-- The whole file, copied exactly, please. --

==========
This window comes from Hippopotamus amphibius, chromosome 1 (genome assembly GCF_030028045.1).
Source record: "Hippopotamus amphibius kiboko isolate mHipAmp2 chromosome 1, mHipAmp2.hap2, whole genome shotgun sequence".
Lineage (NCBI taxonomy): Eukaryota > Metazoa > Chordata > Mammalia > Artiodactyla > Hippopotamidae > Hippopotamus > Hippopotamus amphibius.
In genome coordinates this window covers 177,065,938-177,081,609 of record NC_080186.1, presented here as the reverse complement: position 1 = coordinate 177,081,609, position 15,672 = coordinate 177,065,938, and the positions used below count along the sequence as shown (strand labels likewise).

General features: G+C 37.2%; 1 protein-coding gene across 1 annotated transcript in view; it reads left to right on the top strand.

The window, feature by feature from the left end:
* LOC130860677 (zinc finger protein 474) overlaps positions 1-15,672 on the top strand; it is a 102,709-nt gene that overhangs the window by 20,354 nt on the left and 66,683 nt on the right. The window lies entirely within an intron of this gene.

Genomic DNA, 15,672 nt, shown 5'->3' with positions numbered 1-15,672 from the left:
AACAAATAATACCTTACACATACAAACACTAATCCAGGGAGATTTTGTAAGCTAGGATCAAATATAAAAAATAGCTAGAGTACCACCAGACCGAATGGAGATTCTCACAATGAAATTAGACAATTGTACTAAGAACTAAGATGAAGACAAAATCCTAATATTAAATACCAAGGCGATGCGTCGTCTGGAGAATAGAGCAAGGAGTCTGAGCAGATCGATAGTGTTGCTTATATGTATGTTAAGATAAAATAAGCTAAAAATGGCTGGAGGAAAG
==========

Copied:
This window comes from Hippopotamus amphibius, chromosome 1 (genome assembly GCF_030028045.1).
Source record: "Hippopotamus amphibius kiboko isolate mHipAmp2 chromosome 1, mHipAmp2.hap2, whole genome shotgun sequence".
Lineage (NCBI taxonomy): Eukaryota > Metazoa > Chordata > Mammalia > Artiodactyla > Hippopotamidae > Hippopotamus > Hippopotamus amphibius.
In genome coordinates this window covers 177,065,938-177,081,609 of record NC_080186.1, presented here as the reverse complement: position 1 = coordinate 177,081,609, position 15,672 = coordinate 177,065,938, and the positions used below count along the sequence as shown (strand labels likewise).

General features: G+C 37.2%; 1 protein-coding gene across 1 annotated transcript in view; it reads left to right on the top strand.

The window, feature by feature from the left end:
* LOC130860677 (zinc finger protein 474) overlaps positions 1-15,672 on the top strand; it is a 102,709-nt gene that overhangs the window by 20,354 nt on the left and 66,683 nt on the right. The window lies entirely within an intron of this gene.

Genomic DNA, 15,672 nt, shown 5'->3' with positions numbered 1-15,672 from the left:
AACAAATAATACCTTACACATACAAACACTAATCCAGGGAGATTTTGTAAGCTAGGATCAAATATAAAAAATAGCTAGAGTACCACCAGACCGAATGGAGATTCTCACAATGAAATTAGACAATTGTACTAAGAACTAAGATGAAGACAAAATCCTAATATTAAATACCAAGGCGATGCGTCGTCTGGAGAATAGAGCAAGGAGTCTGAGCAGATCGATAGTGTTGCTTATATGTATGTTAAGATAAAATAAGCTAAAAATGGCTGGAGGAAAG